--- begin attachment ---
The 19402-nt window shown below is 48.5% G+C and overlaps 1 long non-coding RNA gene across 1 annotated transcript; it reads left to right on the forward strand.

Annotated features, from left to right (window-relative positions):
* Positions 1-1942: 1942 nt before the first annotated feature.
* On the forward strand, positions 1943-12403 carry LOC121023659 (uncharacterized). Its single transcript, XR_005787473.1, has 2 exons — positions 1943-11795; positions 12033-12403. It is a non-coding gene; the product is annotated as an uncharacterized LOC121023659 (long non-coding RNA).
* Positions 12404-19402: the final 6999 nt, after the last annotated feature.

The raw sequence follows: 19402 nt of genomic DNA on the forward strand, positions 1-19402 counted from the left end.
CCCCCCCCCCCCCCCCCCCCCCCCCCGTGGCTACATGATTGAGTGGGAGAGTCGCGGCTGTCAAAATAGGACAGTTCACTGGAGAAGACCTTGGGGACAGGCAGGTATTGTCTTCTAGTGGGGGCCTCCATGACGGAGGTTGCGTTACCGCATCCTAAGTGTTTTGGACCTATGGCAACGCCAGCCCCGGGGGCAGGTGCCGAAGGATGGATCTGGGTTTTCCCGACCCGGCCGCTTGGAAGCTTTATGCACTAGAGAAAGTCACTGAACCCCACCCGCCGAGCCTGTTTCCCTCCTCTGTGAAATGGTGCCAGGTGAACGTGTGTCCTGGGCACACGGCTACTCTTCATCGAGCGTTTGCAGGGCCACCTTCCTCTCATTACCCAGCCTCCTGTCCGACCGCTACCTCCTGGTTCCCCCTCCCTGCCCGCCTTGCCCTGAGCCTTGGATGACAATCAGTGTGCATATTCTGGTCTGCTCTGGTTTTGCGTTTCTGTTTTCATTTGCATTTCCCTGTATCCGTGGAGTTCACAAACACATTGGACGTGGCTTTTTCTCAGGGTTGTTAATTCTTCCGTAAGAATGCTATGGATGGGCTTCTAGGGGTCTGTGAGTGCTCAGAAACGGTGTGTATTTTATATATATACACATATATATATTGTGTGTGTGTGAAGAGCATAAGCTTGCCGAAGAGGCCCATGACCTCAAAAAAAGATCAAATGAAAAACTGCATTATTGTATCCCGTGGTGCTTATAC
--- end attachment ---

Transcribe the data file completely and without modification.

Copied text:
The 19402-nt window shown below is 48.5% G+C and overlaps 1 long non-coding RNA gene across 1 annotated transcript; it reads left to right on the forward strand.

Annotated features, from left to right (window-relative positions):
* Positions 1-1942: 1942 nt before the first annotated feature.
* On the forward strand, positions 1943-12403 carry LOC121023659 (uncharacterized). Its single transcript, XR_005787473.1, has 2 exons — positions 1943-11795; positions 12033-12403. It is a non-coding gene; the product is annotated as an uncharacterized LOC121023659 (long non-coding RNA).
* Positions 12404-19402: the final 6999 nt, after the last annotated feature.

The raw sequence follows: 19402 nt of genomic DNA on the forward strand, positions 1-19402 counted from the left end.
CCCCCCCCCCCCCCCCCCCCCCCCCCGTGGCTACATGATTGAGTGGGAGAGTCGCGGCTGTCAAAATAGGACAGTTCACTGGAGAAGACCTTGGGGACAGGCAGGTATTGTCTTCTAGTGGGGGCCTCCATGACGGAGGTTGCGTTACCGCATCCTAAGTGTTTTGGACCTATGGCAACGCCAGCCCCGGGGGCAGGTGCCGAAGGATGGATCTGGGTTTTCCCGACCCGGCCGCTTGGAAGCTTTATGCACTAGAGAAAGTCACTGAACCCCACCCGCCGAGCCTGTTTCCCTCCTCTGTGAAATGGTGCCAGGTGAACGTGTGTCCTGGGCACACGGCTACTCTTCATCGAGCGTTTGCAGGGCCACCTTCCTCTCATTACCCAGCCTCCTGTCCGACCGCTACCTCCTGGTTCCCCCTCCCTGCCCGCCTTGCCCTGAGCCTTGGATGACAATCAGTGTGCATATTCTGGTCTGCTCTGGTTTTGCGTTTCTGTTTTCATTTGCATTTCCCTGTATCCGTGGAGTTCACAAACACATTGGACGTGGCTTTTTCTCAGGGTTGTTAATTCTTCCGTAAGAATGCTATGGATGGGCTTCTAGGGGTCTGTGAGTGCTCAGAAACGGTGTGTATTTTATATATATACACATATATATATTGTGTGTGTGTGAAGAGCATAAGCTTGCCGAAGAGGCCCATGACCTCAAAAAAAGATCAAATGAAAAACTGCATTATTGTATCCCGTGGTGCTTATAC